Night Catch has extremely positive online reviews and beautiful illustrations. The story follows a little boy who plays a nightly game of catch with his deployed dad thanks to the North Star.  I think it does a great job reminding little ones that even if daddy isn’t physically present, he’s still thinking of them.

I included Paper Hug because of how neatly it ties into having kids help with care packages. You can read the book with your little one and then work to create your own paper hug to send in your next care package.

I Miss You! is more of an activity book than a storybook and is probably for slightly older children.  I think it would be great for the soon-to-be deployed parent and child to go through it together prior to the deployment. It will be a good conversation starter, especially for children who can’t quite express their concerns yet.

Most books for military kids deal with a deployed father, but My Military Mom focuses on another version of a military family and I really like that. All too often, we forget that those at home may include a dad instead of a mom. If this book fits your family’s situation, I definitely recommend it.

I had to include one about a Navy family and Red, White and Blue Good-Bye is just that.  I like that the little girl is feisty and tries to hide her dad’s boots in order to keep him home. Those little touches make the book and characters more relatable to children who may very well try the same thing.

H is for Honor is last on my list of books for military kids, but that doesn’t mean it’s my least favorite. The illustrations are gorgeous and the book has a lot of information in it. It’s probably a bit long for little kids; it’s recommended for grades 1-4, but I would say it’s probably better for grades 3-5, depending on your kid’s attention span. I like that it covers more topics than just deployment and incorporates all the branches so there’s something for everyone.

Books for military kids may not cover every unknown of the military lifestyle, but they can go a long way to getting the conversation started, especially when they’re about difficult topics. Do you have any favorite books for military kids? Share them in the comments!

Marriage Military

Relationship Habituation: What It Means And How To Make It Work For You

April 13, 2017
Relationship Habituation: What it is and how to make it work for you!

How often have you heard the expression “absence makes the heart grow fonder?” Military spouses hear it a lot, especially from civilian friends and family members who are legitimately trying to soften the blow of frequent and prolonged separations. Maybe it’s because we hear it so often or because it’s often said during the toughest moments of a deployment, but odds are we roll our eyes and brush it off as meaningless. But I actually don’t think it is; there may be something to relationship habituation. I know, I know. But hear me out on this one.

You see there actually is some scientific evidence that may back up the concept. The basic idea is that if you’re constantly exposed to something, you’ll get used to it and it won’t have as big of an impact on you as it did originally. This can apply to everything from a fancy meal to a new phone to that expensive sweater you just had to have, but doesn’t seem as great the 5th time you wear it. This is called habituation and is something that military spouses don’t seem to get a lot of.

Think about it. Between regular workdays, training, TDYs and deployments, military couples barely have time to get used to a joint schedule, let alone become immune to each other. It’s why homecomings have the rosy glow of a first date and the butterflies to go with it. On the bright side, you get to live like newlyweds longer and maybe find yourself loving your spouse more after a long separation. They have a stronger effect on you.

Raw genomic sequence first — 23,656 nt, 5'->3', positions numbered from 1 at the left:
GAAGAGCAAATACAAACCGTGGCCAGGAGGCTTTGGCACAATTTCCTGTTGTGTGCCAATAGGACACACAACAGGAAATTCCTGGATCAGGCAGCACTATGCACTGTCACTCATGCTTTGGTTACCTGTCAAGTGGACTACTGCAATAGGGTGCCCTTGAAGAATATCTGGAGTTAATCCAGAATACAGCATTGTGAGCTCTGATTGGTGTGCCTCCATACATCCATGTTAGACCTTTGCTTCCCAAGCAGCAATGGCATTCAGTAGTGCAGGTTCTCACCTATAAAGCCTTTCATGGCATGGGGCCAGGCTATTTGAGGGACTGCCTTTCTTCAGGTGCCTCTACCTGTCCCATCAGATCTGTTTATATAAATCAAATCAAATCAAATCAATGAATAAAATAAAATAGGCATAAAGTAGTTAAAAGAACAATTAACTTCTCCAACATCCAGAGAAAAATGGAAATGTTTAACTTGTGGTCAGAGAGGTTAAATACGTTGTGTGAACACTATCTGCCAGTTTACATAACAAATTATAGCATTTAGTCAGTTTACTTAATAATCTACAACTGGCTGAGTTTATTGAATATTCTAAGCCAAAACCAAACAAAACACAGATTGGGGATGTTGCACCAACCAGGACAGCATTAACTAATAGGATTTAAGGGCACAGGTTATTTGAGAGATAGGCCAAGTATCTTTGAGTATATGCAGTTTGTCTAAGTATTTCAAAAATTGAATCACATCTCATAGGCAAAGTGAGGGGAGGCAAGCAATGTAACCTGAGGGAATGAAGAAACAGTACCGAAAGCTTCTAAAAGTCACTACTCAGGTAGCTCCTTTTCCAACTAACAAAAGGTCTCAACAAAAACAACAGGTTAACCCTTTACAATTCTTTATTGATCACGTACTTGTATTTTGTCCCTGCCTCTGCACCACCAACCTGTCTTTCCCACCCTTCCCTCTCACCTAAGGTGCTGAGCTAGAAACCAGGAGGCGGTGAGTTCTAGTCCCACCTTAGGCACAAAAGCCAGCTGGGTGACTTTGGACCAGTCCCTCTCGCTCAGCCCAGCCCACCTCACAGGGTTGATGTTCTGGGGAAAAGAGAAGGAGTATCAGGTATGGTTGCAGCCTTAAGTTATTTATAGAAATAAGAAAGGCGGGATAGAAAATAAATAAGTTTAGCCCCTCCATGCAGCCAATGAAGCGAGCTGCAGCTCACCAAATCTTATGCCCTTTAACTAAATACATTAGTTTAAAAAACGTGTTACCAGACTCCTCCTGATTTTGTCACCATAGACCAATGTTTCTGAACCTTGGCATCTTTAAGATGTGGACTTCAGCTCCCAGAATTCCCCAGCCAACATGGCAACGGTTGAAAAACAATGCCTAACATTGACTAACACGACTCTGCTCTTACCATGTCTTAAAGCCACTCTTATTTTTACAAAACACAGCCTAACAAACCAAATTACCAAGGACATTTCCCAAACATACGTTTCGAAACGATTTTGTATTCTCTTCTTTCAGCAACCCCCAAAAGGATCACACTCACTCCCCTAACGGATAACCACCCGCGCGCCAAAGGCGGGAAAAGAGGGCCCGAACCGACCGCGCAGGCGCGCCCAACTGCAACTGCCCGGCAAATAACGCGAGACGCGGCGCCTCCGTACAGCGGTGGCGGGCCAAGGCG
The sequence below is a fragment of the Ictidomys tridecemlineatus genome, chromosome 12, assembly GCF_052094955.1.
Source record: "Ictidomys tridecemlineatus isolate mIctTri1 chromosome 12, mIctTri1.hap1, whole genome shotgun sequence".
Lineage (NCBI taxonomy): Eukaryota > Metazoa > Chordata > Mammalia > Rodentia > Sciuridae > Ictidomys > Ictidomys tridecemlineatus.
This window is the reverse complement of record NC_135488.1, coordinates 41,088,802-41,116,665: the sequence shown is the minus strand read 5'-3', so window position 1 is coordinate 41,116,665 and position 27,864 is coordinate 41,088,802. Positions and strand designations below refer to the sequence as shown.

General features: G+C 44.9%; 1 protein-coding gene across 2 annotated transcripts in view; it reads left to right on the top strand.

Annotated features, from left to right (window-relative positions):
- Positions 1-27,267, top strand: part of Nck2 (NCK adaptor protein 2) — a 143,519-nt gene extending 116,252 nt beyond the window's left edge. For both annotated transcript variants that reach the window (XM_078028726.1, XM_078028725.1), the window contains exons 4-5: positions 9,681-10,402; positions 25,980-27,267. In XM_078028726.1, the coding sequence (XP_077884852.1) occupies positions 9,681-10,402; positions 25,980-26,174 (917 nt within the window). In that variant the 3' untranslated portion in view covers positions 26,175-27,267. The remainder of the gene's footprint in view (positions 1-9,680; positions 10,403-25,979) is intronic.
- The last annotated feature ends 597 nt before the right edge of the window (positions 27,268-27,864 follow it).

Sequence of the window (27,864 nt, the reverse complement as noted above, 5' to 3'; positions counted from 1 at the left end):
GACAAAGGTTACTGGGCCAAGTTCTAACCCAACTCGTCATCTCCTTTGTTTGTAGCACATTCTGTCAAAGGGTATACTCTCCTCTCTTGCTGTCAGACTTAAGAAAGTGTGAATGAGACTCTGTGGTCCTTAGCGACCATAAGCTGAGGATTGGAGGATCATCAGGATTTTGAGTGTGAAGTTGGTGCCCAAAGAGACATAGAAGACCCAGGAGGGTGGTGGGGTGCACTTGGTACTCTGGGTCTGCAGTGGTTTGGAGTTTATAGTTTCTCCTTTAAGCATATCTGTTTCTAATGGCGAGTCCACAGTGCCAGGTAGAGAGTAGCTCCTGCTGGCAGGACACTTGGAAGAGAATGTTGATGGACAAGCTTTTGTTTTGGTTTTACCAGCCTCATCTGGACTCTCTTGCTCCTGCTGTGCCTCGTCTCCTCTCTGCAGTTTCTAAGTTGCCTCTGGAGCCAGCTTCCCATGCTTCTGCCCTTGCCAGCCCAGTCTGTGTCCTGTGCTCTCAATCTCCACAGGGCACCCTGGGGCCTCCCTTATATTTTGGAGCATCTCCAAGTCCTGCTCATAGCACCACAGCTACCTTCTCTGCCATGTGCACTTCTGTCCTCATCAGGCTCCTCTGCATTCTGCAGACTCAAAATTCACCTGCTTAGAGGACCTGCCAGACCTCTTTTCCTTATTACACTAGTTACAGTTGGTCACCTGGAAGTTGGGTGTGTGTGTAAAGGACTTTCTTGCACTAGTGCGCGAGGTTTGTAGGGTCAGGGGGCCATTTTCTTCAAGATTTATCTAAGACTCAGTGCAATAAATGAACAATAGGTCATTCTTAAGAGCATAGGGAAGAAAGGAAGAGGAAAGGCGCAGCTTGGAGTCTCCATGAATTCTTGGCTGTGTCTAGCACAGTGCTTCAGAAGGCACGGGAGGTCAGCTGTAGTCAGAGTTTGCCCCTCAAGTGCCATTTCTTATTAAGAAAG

Unfortunately, this same concept may also be why couples may learn down the road that they aren’t as well suited for each other as they thought, especially now that they have to spend more of their time together. But it doesn’t have to be that way! You can make relationship habituation work in your favor throughout your relationship, even if you never go through a deployment.

Spend time apart, even when he or she is home.

I’m not saying spend months at your summer home alone (invite me!), but rather explore your own hobbies/activities. A few hours or even a day here or there spent apart may recharge your relationship habituation batteries and give you plenty of new things to talk about.

Openly and respectfully discuss the things that irritate you about your loved one.

In my experience, it’s the smallest irritants that cause the biggest fights and the most resentment, largely because someone has kept them on lock down for eight years and suddenly lets it all come pouring out because they cannot stand one more pair of dirty socks on the floor. So nip it in the bud and discuss it early on before you’re boiling with rage at the mere thought of cotton footwear.

Regularly look for new reasons to love your spouse.

Part of the fun of a new relationship is that you discover new awesome things about your significant other on a regular basis, sometimes even daily. The same concept applies if your loved one has been gone for an extended period of time: you rediscover how good they smell or that cute way they crinkle their nose when they laugh. So look for ways to get that same warm and fuzzy feeling even if you’ve spent every day together for a year straight or 10 years straight.

Do new things outside of your collective comfort zone together.  

In new relationships, you’re constantly doing stuff together for the first time, learning about each other and bonding as you go. But as time goes on, couples often stop exploring together, instead settling into a routine of Netflix and chill. But I think it’s so important to continuously do new things together! You can try a unique date night idea or visit a new place or even just eat a new restaurant. Create new memories together. And who knows? Maybe you’ll see a whole new side of your spouse when you take them salsa dancing for the first time.

Relationship habituation isn’t necessarily something military spouses are super familiar with, at least not during their spouse’s military career. And in a way, we’re lucky because of that. But as time goes on, we may find that all the time together is a bit too much time together. How do you make relationship habituation work for you instead of against you?